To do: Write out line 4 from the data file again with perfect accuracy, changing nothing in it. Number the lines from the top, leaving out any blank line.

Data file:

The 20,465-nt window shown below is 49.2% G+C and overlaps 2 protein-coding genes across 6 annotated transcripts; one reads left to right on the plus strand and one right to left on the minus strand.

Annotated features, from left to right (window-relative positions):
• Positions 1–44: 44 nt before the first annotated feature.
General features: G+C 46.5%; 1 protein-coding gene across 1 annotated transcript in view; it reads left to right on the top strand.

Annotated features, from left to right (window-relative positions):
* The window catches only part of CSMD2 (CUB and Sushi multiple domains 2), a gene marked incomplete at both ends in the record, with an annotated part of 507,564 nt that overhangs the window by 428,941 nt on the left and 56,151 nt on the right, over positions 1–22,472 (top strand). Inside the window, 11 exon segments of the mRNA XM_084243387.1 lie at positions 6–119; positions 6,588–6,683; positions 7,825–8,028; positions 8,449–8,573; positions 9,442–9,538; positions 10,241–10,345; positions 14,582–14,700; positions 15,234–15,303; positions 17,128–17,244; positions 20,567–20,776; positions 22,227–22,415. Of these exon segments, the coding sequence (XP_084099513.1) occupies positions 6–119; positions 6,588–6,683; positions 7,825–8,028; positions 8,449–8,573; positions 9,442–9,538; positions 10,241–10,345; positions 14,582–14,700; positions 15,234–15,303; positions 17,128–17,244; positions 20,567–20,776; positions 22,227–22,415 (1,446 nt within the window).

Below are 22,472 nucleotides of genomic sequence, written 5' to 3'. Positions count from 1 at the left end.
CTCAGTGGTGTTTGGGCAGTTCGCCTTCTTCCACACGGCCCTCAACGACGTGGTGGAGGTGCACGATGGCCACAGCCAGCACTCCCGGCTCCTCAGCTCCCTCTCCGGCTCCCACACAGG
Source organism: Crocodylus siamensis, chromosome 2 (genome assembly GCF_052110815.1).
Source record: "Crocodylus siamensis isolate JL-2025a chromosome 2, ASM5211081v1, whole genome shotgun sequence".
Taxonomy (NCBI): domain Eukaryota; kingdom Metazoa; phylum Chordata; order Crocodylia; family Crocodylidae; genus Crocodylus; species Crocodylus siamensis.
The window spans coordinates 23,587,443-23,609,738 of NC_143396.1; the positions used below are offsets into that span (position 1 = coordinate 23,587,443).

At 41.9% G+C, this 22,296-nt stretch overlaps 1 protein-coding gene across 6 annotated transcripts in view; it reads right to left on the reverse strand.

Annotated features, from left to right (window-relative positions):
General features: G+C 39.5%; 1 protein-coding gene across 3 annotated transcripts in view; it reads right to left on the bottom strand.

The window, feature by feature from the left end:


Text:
General features: G+C 46.5%; 1 protein-coding gene across 1 annotated transcript in view; it reads left to right on the top strand.